The present invention can be applied to refurbishing cylindrical members such as pressure members with low surface energy, semicrystalline thermoplastic topcoat materials, such as FEP (polyfluorinated ethylene-propylene), PFA (perfluoroalkoxy-tetrafluoroethylene), or PTFE (polytetrafluoroethylene). Low surface energy refers to materials having a surface energy of less than 30 ergs/cm2, preferably less than 25 ergs/cm2, and more preferably less than 20 ergs/cm2, as determined from the contact angle with a nonpolar and a polar liquid such as distilled water and diiodomethane and using the Good-Girafalco approximation to approximate the interfacial energy. The instant invention is not dependent on how the pressure member is manufactured, i.e., not affected by whether the topcoat is sleeve molded, sintered with dispersion, sprayed or transfer-coated, etc. The method of the present invention will increase the usable life of the pressure member owing to its ability to remove surface irregularities and restore a uniform gloss surface finish to the pressure member.

For the purpose of this disclosure, the term melt temperature or Tm refers to the temperature at which the onset of melting occurs. This can be determined via various means known in the literature such as observing the onset of a latent heat using differential scanning calorimetry (DSC) or similar devices.

In all embodiments, the pressure members are preferably cylindrically symmetrical, i.e., a cross-section of the roller taken at a right angle to the roller axis anywhere along the length of the member or roller has radial symmetry around the roller axis. The length of the roller thereof determines the range of the printing width of the substrate.

FIG. 1 schematically illustrates an electrophotographic printer 100 where the method of the invention may be easily implemented, including a fuser member 110, a heater roller assembly 135 for externally heating the fuser member 110, air jets 155, 156 for simulating a thermal load on the fuser member during the warm-up up the printer 100, a pressure member 160 having substantially the same diameter as the fuser member 110, and quick-release assemblies 182 for removing and mounting the fuser and pressure members 110, 160 with respect to a printer frame 170 (shown in FIG. 2). During normal operation, of the printer 100, paper sheets 168 having an image formed by a pattern of dry, particulate toner are conveyed via a conveyor 169 into the nip defined between the fuser member 110 and the pressure member 160. The heat and pressure applied to the paper sheets fuses the toner into a permanent image into the paper.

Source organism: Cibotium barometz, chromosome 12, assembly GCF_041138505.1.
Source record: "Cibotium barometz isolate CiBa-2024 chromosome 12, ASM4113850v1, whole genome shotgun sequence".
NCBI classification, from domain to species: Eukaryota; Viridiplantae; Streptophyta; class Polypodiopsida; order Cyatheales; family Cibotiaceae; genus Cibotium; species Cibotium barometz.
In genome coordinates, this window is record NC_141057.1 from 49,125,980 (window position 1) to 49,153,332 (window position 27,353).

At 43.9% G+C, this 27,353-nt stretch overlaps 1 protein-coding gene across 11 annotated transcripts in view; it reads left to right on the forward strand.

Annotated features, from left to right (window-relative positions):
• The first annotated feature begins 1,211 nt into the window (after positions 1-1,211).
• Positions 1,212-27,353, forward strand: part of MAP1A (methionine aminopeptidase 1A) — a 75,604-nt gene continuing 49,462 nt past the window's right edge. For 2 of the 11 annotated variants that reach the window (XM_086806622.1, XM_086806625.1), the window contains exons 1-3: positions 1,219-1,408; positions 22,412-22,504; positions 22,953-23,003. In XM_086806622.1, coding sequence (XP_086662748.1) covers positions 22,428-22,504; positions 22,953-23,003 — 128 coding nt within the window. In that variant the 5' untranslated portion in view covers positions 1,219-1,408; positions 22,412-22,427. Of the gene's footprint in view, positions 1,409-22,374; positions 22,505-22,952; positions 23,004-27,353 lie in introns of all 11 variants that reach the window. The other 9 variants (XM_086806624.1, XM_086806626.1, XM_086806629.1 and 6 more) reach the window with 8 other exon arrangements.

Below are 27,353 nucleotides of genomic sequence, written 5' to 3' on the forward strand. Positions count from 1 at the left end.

The fuser member 110 includes a plurality of annular layers 112, 113, and 114 that surround a generally concentric central core 116. Core 116 is usually formed from a metal, such as stainless steel, steel, aluminum, etc. The primary requisite for the material for core 116 is that it be sufficiently stiff to support the force placed upon it during a printing operation, and able to withstand a possibly higher temperature than the surface of the member 110 where there is an optional internal heating source, such as the quartz-halogen light 117 illustrated in cross-section at the center of rotation of the member 110. For externally heated fuser members, the internal heat source 117 can be optional, though in most practical cases, the internal heat supply is used in combination with the external heat provided by the heater roller assembly 135 to fuse the toners for print quality manipulation. The various annular layers that overlie the core 116 include a resilient layer, also termed a cushion layer 113, and tie layers, adhesion promotion layers, and primer layers 114 for bonding the cushion layer with the outmost layer 112. The outermost layer 112 in one embodiment is a toner release layer which includes a thermoplastic fluoropolymer such as PTFE, PFA, and FEP, etc., which are preferred embodiments of low surface energy, semicrystalline thermoplastics suitable for use in this invention, and blends thereof. The fuser member 110 is detachably mounted to a frame 170 in the printer 100 by way of a quick release mechanism 182 (indicated in phantom).